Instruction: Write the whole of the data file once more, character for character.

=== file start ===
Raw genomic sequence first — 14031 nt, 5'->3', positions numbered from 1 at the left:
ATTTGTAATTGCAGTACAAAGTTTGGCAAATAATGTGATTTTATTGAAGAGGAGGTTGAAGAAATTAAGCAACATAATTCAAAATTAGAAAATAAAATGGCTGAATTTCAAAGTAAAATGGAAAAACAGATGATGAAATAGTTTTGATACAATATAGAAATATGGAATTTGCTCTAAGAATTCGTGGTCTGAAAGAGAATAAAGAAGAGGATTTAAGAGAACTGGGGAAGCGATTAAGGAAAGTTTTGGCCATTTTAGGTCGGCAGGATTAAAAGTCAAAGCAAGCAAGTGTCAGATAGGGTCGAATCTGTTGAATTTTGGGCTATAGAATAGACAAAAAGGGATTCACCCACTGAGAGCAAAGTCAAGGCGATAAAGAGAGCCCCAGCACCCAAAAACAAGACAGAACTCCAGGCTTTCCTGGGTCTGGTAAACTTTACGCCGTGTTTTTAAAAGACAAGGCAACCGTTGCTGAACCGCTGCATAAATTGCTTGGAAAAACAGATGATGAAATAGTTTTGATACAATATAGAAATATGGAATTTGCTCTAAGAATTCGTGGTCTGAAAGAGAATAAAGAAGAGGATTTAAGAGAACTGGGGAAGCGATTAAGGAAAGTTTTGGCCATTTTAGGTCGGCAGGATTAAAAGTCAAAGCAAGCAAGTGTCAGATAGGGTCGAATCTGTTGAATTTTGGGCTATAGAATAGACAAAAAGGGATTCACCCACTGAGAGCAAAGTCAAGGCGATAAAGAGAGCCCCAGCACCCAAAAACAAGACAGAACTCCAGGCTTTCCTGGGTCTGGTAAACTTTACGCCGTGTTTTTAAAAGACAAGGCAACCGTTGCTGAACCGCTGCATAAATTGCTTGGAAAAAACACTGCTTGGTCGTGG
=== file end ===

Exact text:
Raw genomic sequence first — 14031 nt, 5'->3', positions numbered from 1 at the left:
ATTTGTAATTGCAGTACAAAGTTTGGCAAATAATGTGATTTTATTGAAGAGGAGGTTGAAGAAATTAAGCAACATAATTCAAAATTAGAAAATAAAATGGCTGAATTTCAAAGTAAAATGGAAAAACAGATGATGAAATAGTTTTGATACAATATAGAAATATGGAATTTGCTCTAAGAATTCGTGGTCTGAAAGAGAATAAAGAAGAGGATTTAAGAGAACTGGGGAAGCGATTAAGGAAAGTTTTGGCCATTTTAGGTCGGCAGGATTAAAAGTCAAAGCAAGCAAGTGTCAGATAGGGTCGAATCTGTTGAATTTTGGGCTATAGAATAGACAAAAAGGGATTCACCCACTGAGAGCAAAGTCAAGGCGATAAAGAGAGCCCCAGCACCCAAAAACAAGACAGAACTCCAGGCTTTCCTGGGTCTGGTAAACTTTACGCCGTGTTTTTAAAAGACAAGGCAACCGTTGCTGAACCGCTGCATAAATTGCTTGGAAAAACAGATGATGAAATAGTTTTGATACAATATAGAAATATGGAATTTGCTCTAAGAATTCGTGGTCTGAAAGAGAATAAAGAAGAGGATTTAAGAGAACTGGGGAAGCGATTAAGGAAAGTTTTGGCCATTTTAGGTCGGCAGGATTAAAAGTCAAAGCAAGCAAGTGTCAGATAGGGTCGAATCTGTTGAATTTTGGGCTATAGAATAGACAAAAAGGGATTCACCCACTGAGAGCAAAGTCAAGGCGATAAAGAGAGCCCCAGCACCCAAAAACAAGACAGAACTCCAGGCTTTCCTGGGTCTGGTAAACTTTACGCCGTGTTTTTAAAAGACAAGGCAACCGTTGCTGAACCGCTGCATAAATTGCTTGGAAAAAACACTGCTTGGTCGTGG